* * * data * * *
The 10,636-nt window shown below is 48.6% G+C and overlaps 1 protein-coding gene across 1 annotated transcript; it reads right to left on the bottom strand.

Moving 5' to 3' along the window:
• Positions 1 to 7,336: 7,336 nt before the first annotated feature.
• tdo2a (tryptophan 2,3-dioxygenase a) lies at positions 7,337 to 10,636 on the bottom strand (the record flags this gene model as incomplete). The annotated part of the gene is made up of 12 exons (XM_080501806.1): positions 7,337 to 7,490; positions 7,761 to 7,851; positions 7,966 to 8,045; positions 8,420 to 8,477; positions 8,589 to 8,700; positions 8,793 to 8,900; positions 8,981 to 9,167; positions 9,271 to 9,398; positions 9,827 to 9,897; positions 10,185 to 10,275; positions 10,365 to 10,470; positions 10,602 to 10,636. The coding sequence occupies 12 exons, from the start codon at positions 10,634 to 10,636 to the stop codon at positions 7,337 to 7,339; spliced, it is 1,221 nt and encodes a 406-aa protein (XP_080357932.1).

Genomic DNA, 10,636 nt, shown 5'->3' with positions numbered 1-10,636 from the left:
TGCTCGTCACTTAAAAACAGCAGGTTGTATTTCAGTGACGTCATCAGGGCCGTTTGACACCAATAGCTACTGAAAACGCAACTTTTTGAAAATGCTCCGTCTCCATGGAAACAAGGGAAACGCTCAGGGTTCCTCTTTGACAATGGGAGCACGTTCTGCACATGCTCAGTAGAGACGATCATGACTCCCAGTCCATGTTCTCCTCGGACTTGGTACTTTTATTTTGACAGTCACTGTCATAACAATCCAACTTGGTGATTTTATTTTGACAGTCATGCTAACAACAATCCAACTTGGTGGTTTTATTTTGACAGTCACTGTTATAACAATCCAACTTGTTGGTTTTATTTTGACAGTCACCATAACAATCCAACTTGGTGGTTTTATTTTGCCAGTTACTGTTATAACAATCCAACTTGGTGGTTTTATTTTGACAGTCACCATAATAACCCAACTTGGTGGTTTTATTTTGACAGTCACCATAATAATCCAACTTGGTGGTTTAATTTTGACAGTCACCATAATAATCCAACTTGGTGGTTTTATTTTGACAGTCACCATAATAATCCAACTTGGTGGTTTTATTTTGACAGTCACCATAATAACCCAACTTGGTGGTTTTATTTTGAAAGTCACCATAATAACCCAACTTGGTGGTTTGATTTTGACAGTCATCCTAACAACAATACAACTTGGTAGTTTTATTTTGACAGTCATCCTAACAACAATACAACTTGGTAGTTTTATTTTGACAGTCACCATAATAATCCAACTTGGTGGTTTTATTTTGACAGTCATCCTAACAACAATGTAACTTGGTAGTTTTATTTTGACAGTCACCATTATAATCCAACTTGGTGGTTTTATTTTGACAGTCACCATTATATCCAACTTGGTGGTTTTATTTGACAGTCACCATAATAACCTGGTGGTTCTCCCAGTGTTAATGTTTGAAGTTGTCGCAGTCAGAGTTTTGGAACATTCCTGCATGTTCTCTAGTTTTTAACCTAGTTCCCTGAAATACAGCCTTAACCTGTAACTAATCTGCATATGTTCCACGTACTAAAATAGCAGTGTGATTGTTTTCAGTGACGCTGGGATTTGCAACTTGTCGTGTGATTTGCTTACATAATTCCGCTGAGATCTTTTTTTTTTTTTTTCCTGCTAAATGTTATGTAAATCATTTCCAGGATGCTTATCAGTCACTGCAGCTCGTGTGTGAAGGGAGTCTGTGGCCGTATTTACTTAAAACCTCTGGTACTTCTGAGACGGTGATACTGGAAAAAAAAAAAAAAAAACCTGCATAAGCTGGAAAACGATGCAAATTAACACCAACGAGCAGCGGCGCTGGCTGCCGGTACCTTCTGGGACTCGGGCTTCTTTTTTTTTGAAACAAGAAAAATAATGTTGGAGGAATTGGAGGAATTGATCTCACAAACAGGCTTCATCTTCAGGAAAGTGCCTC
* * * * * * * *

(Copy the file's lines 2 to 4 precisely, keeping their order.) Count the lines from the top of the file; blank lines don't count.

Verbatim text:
Moving 5' to 3' along the window:
• Positions 1 to 7,336: 7,336 nt before the first annotated feature.
• tdo2a (tryptophan 2,3-dioxygenase a) lies at positions 7,337 to 10,636 on the bottom strand (the record flags this gene model as incomplete). The annotated part of the gene is made up of 12 exons (XM_080501806.1): positions 7,337 to 7,490; positions 7,761 to 7,851; positions 7,966 to 8,045; positions 8,420 to 8,477; positions 8,589 to 8,700; positions 8,793 to 8,900; positions 8,981 to 9,167; positions 9,271 to 9,398; positions 9,827 to 9,897; positions 10,185 to 10,275; positions 10,365 to 10,470; positions 10,602 to 10,636. The coding sequence occupies 12 exons, from the start codon at positions 10,634 to 10,636 to the stop codon at positions 7,337 to 7,339; spliced, it is 1,221 nt and encodes a 406-aa protein (XP_080357932.1).